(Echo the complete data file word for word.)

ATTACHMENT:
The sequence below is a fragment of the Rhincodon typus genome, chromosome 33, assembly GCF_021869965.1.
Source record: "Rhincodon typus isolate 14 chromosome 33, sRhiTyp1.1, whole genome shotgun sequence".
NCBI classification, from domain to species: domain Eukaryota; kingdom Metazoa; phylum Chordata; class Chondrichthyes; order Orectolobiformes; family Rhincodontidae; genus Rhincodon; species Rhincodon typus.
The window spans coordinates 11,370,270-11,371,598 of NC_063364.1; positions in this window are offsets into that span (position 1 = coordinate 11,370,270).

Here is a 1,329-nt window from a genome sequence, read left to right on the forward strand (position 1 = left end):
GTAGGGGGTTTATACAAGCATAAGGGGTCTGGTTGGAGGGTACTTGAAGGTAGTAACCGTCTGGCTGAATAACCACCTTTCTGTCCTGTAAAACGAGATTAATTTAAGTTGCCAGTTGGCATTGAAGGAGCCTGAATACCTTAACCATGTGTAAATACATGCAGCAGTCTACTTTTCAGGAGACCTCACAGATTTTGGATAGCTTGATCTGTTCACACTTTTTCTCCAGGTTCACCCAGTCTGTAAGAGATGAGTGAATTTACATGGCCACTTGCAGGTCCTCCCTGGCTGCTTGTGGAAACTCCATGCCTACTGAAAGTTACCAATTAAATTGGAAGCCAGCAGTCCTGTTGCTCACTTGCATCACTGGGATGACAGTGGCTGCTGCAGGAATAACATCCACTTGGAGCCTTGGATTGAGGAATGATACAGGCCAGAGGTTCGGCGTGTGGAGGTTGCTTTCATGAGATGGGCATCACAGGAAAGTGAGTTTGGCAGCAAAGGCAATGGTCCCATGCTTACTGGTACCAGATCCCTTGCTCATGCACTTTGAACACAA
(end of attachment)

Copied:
The sequence below is a fragment of the Rhincodon typus genome, chromosome 33, assembly GCF_021869965.1.
Source record: "Rhincodon typus isolate 14 chromosome 33, sRhiTyp1.1, whole genome shotgun sequence".
NCBI classification, from domain to species: domain Eukaryota; kingdom Metazoa; phylum Chordata; class Chondrichthyes; order Orectolobiformes; family Rhincodontidae; genus Rhincodon; species Rhincodon typus.
The window spans coordinates 11,370,270-11,371,598 of NC_063364.1; positions in this window are offsets into that span (position 1 = coordinate 11,370,270).

Here is a 1,329-nt window from a genome sequence, read left to right on the forward strand (position 1 = left end):
GTAGGGGGTTTATACAAGCATAAGGGGTCTGGTTGGAGGGTACTTGAAGGTAGTAACCGTCTGGCTGAATAACCACCTTTCTGTCCTGTAAAACGAGATTAATTTAAGTTGCCAGTTGGCATTGAAGGAGCCTGAATACCTTAACCATGTGTAAATACATGCAGCAGTCTACTTTTCAGGAGACCTCACAGATTTTGGATAGCTTGATCTGTTCACACTTTTTCTCCAGGTTCACCCAGTCTGTAAGAGATGAGTGAATTTACATGGCCACTTGCAGGTCCTCCCTGGCTGCTTGTGGAAACTCCATGCCTACTGAAAGTTACCAATTAAATTGGAAGCCAGCAGTCCTGTTGCTCACTTGCATCACTGGGATGACAGTGGCTGCTGCAGGAATAACATCCACTTGGAGCCTTGGATTGAGGAATGATACAGGCCAGAGGTTCGGCGTGTGGAGGTTGCTTTCATGAGATGGGCATCACAGGAAAGTGAGTTTGGCAGCAAAGGCAATGGTCCCATGCTTACTGGTACCAGATCCCTTGCTCATGCACTTTGAACACAA